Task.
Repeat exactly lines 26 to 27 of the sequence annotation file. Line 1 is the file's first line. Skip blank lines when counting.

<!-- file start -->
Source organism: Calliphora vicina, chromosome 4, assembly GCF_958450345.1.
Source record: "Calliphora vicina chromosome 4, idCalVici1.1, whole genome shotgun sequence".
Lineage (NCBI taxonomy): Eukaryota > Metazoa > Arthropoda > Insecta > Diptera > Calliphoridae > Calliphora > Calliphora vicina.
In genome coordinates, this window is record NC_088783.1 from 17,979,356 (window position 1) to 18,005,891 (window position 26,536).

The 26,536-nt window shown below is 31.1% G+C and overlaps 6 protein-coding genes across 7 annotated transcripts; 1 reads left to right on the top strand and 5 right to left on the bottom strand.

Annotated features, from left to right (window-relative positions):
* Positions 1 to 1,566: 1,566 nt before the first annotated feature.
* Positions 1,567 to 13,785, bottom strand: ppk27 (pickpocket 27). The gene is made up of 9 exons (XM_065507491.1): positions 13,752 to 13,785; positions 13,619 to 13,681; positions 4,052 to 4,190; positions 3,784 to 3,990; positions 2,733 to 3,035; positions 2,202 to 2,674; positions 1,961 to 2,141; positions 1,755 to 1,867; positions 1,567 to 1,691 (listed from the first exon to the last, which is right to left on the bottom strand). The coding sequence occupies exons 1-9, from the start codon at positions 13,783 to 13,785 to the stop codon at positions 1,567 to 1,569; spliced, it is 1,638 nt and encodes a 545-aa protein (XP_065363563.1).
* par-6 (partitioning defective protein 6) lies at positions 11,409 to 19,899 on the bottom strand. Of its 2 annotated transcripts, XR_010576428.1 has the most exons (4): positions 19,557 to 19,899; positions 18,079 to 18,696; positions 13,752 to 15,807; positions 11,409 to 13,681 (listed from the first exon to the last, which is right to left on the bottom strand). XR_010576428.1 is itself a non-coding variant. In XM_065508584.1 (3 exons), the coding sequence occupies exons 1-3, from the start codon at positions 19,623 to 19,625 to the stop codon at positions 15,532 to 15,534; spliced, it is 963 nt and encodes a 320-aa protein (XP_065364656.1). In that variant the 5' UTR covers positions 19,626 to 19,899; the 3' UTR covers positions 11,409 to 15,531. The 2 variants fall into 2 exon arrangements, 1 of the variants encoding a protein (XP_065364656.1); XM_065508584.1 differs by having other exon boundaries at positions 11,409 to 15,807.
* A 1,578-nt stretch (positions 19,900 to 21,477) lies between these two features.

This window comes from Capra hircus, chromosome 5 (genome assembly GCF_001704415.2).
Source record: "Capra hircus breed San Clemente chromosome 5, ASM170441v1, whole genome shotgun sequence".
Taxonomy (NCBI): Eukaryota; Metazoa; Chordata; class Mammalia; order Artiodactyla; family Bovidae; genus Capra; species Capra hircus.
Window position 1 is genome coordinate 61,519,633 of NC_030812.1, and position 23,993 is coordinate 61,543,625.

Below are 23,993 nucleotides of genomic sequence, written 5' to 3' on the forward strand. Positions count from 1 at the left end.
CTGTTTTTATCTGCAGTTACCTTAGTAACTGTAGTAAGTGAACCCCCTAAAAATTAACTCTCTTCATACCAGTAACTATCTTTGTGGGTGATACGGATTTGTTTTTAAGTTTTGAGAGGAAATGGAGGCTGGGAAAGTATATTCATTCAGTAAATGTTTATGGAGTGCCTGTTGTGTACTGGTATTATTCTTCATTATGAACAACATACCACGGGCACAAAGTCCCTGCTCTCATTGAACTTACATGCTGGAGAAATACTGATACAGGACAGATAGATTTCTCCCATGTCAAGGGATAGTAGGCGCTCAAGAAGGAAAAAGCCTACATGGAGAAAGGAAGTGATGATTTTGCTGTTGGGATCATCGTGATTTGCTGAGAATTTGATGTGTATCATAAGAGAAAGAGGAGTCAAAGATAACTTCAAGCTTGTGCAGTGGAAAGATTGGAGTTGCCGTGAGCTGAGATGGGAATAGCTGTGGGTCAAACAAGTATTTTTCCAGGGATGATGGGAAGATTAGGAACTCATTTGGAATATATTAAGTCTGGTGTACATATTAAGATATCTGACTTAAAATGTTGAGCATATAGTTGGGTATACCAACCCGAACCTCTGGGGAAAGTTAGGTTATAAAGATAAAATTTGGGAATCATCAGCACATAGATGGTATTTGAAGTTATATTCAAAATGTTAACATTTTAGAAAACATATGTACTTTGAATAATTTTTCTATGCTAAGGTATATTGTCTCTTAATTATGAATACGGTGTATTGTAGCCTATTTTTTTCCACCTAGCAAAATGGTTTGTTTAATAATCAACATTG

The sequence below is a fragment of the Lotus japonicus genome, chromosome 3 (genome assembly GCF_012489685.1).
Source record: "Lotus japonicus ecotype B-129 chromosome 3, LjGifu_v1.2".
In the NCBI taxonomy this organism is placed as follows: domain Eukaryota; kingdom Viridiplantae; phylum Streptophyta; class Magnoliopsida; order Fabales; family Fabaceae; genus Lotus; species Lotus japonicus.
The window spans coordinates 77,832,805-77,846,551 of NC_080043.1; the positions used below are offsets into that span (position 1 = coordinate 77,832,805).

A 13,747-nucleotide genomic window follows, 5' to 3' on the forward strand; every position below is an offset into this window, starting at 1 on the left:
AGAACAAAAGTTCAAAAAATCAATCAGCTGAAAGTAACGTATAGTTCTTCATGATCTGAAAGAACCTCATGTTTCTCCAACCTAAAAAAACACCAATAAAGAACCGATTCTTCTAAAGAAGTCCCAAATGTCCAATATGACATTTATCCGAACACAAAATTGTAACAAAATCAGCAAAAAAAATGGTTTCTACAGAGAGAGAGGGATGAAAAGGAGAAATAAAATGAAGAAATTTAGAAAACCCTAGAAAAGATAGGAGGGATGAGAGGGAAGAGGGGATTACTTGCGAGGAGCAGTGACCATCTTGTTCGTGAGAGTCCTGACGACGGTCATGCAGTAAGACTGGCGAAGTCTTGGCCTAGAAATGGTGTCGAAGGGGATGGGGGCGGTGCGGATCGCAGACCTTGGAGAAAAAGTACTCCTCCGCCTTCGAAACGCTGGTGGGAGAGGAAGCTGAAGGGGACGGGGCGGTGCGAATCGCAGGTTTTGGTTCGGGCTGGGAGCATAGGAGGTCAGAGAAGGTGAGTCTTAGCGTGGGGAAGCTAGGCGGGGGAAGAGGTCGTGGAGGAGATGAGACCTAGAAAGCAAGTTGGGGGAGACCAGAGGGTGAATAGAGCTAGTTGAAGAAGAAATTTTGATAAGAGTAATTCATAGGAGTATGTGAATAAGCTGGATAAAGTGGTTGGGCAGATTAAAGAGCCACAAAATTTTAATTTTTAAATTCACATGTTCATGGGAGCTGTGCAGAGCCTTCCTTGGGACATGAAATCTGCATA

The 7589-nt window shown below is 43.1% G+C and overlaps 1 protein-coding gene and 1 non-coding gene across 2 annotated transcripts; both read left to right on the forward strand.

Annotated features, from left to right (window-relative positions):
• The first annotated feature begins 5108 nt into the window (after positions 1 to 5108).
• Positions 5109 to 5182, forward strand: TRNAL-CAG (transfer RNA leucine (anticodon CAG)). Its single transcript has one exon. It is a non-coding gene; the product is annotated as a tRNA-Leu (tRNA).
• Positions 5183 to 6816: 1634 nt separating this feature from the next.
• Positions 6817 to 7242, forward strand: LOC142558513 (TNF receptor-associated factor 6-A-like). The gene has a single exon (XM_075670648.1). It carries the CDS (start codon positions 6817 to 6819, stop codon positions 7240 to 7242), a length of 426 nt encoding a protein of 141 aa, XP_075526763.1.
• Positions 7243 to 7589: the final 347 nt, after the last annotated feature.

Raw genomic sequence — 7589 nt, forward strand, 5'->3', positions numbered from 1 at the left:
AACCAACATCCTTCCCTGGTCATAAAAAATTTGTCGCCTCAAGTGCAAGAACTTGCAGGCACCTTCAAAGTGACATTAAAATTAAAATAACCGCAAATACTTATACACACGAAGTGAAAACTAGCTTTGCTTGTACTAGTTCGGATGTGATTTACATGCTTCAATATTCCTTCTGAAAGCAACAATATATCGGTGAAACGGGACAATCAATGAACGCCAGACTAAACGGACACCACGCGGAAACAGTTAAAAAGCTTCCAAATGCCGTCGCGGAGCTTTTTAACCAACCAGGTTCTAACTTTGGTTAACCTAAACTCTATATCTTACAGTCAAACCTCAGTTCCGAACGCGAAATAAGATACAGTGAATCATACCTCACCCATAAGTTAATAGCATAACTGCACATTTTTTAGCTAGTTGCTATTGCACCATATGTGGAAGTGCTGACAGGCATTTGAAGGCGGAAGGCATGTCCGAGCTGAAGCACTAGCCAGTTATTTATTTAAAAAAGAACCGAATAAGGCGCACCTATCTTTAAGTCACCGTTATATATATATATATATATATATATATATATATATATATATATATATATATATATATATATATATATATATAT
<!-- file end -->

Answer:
• Positions 5109 to 5182, forward strand: TRNAL-CAG (transfer RNA leucine (anticodon CAG)). Its single transcript has one exon. It is a non-coding gene; the product is annotated as a tRNA-Leu (tRNA).
• Positions 5183 to 6816: 1634 nt separating this feature from the next.